mac_development_guide.txt · Last modified: 2014/07/01 12:07 by neurosky

ThinkGear SDK for OS X : Development Guide


This guide will teach you how to use NeuroSky's ThinkGear SDK for Mac to write Mac applications that can utilize bio-signal data from NeuroSky's ThinkGear bio-sensors. This will enable your Mac apps to receive and use bio-signal data such as EEG acquired from NeuroSky's sensor hardware. The ThinkGear SDK is compatible with both the 32 and 64 bit versions of OS X.

This guide (and the entire ThinkGear SDK for Mac) is intended for programmers who are already familiar with standard Mac development using Xcode and Apple's Mac SDK. If you are not already familiar with developing for Mac, please first visit Apple's web site for instruction and tools to develop Mac apps.

If you are already familiar with creating typical Mac apps, then the next step is to make sure you have downloaded NeuroSky's ThinkGear SDK for Mac included with the Developer Tools for PC/Mac. Chances are, if you're reading this document, then you already have it.

Future revisions of the Mac OSX ThinkGear SDK will be updated to update the beta Mental Effort and Familiarity measurements.

ThinkGear SDK for Mac Contents

  • ThinkGear SDK for Mac: Development Guide (this document mac_development_guide.pdf)
  • ThinkGear.framework library
  • ThinkGearTouch example project for Mac

You'll find the “ThinkGear.framework” in the lib/ folder, and the “HelloEEG” in the Sample Project/ folder within the ThinkGear SDK for Mac folder.

Supported ThinkGear Hardware

The ThinkGear SDK for Mac must be used with a ThinkGear-compatible hardware sensor device. The following ThinkGear-compatible hardware devices are currently supported:

  • MindWave Mobile for use with an Mac device's built in Bluetooth

Before using any Mac application that uses the ThinkGear SDK for Mac OSX, make sure you have paired the ThinkGear sensor hardware to your Mac by carefully following the instructions in the User Manual that came with the corresponding ThinkGear hardware device.

Your First Project: HelloEEG

HelloEEG is a sample project we've included in the ThinkGear SDK for Mac that demonstrates how to setup, connect, and handle data to a ThinkGear device. Add the project to your Xcode enviornment by following these steps:

  1. Browse in the TG-SDK to select the Sample Projects/HelloEEG directory
  2. Double-click the HelloEEG.xcodeproj file
  3. select ProductRun to compile, link and start HelloEEG in the Xcode emulator.

Note: If HelloEEG does not compile and you see the following error, try deleting and re-adding ThinkGear.framework under Frameworks and Libraries from the menu shown below.

  1. Click ThinkGear.framework and then click the - button.
  2. Click the + button and then click Add Other
  3. Find and add ThinkGear.framework in TG-SDK –> TG-SDK For Mac –> lib –> ThinkGear.framework

If HelloEEG is run without connecting the ThinkGear-enabled headset, the application should look like this:

Once the headset is connected, run the application once again. The application should now look like this:

If the Poor Signal data reads 0, Meditation and Attention data should be fluctuating every second. If Poor Signal reads something other than 0, re-adjust the headset accordingly until Poor Signal data goes down to 0.

At this point, you should be able to browse the code, make modifications, compile, and deploy the app to your device or emulator just like any typical OS X application.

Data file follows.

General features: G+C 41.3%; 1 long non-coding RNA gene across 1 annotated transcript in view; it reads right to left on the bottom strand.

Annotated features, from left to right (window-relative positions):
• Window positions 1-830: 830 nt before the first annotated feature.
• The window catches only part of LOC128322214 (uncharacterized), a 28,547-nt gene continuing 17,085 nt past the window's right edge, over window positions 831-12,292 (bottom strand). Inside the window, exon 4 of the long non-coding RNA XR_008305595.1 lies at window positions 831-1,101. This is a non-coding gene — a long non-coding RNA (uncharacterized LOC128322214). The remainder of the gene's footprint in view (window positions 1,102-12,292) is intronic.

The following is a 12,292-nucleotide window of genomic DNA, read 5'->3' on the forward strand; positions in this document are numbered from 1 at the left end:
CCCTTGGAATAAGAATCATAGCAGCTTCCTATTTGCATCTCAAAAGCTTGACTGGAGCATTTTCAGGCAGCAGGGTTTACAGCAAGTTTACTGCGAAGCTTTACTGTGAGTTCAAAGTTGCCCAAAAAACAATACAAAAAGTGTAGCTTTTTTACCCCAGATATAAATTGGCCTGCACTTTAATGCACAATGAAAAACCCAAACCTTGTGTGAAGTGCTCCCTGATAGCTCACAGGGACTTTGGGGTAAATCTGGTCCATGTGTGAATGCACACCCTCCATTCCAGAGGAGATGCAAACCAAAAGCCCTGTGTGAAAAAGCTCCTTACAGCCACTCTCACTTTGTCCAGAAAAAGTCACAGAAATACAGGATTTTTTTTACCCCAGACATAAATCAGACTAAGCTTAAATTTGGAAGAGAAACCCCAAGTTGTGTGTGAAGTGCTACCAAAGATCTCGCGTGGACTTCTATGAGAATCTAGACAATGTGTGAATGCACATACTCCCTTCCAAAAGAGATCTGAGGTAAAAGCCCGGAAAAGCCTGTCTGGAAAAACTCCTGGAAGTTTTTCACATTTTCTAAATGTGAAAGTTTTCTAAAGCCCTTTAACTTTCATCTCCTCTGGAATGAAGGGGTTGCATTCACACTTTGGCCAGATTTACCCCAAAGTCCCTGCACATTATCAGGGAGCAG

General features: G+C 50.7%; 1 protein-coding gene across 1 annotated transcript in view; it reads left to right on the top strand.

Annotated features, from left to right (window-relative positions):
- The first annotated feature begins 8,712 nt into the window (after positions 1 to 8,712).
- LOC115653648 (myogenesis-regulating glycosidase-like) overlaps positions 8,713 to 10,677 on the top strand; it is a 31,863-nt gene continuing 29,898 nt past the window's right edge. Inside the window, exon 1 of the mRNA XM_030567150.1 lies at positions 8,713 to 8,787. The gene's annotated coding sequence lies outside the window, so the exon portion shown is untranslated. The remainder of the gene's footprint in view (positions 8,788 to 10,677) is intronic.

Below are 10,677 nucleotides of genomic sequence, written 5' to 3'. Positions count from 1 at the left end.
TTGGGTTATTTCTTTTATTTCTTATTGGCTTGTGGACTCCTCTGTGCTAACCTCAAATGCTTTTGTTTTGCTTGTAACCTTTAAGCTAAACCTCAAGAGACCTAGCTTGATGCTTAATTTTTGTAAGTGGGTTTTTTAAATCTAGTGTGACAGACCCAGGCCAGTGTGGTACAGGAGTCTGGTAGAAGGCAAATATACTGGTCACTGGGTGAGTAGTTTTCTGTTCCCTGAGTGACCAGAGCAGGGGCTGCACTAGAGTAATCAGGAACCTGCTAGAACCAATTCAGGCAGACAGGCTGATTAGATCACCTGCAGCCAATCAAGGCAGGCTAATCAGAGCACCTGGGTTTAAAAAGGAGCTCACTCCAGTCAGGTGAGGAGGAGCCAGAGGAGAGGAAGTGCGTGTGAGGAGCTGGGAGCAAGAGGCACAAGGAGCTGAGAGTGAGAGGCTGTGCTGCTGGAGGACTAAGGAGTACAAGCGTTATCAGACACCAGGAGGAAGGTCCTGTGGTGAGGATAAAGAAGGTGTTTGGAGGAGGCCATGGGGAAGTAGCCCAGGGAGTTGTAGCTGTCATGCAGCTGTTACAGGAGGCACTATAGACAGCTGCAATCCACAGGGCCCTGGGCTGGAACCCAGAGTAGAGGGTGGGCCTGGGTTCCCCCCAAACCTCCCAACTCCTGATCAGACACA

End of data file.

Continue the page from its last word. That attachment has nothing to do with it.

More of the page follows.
Developing Your Own ThinkGear-enabled Apps for Mac

For most applications, using the ThinkGear Mac API is recommended. It reduces the complexity of managing ThinkGear accessory connections and handles parsing of the data stream from these ThinkGear accessories. To make an application, all you need to do is to import a library, and assign a delegate object to which accessory event notifications will be dispatched.

Some limitations of the ThinkGear for Mac API include:

  • Can only communicate with one attached ThinkGear-enabled accessory

Configuring Your Environment

Add ThinkGear.framework to your project.

  1. Navigate to your project settings
  2. Select your target
  3. Select Build Phases
  4. Expand Link Binary With Libraries
  5. Click on + and select ThinkGear.framework and click Add

Your project window should now look similar to this:

App Sandbox

Creating ThinkGear Object

A ThinkGear object is used to manage a single connection to a single ThinkGear hardware device.

  • Import following files into your header files
#import "ThinkGear/ThinkGear.h"
  • Declare a ThinkGearObjc object in the header(.h) file
@interface AppDelegate : NSObject <NSApplicationDelegate, ThinkGearDelegate>
    ThinkGearObjC *thinkGear;
    NSString *devicePortName;
    NSString *deviceNameToSearch;
@property (assign) IBOutlet NSWindow *window;
  • Initialize the thinkGear in your implementation(.m) file
// initialize the thinkgear object
    thinkGear = [[ThinkGearObjC alloc] init];
    [thinkGear setDelegate:self];
    deviceNameToSearch = @"MindWaveMobile";

Connecting to ThinkGear Hardware Device

Simple add the following code to your implementation(.m) file:

if([thinkGear connected] == NO) {
        NSArray *devContents = [[NSFileManager defaultManager] contentsOfDirectoryAtPath:@"/dev" error:nil];
        NSPredicate *ttyPredicate = [NSPredicate predicateWithFormat:@"SELF beginswith 'tty.'"];
        NSArray *deviceList = [devContents filteredArrayUsingPredicate:ttyPredicate];
        devicePortName = @"";
        BOOL found = NO;
        if(deviceNameToSearch.length > 0){
            for(id device in deviceList){
                NSString *temp = (NSString *)device;
                NSLog(@"%@", temp);
                if([temp rangeOfString:deviceNameToSearch].location != NSNotFound){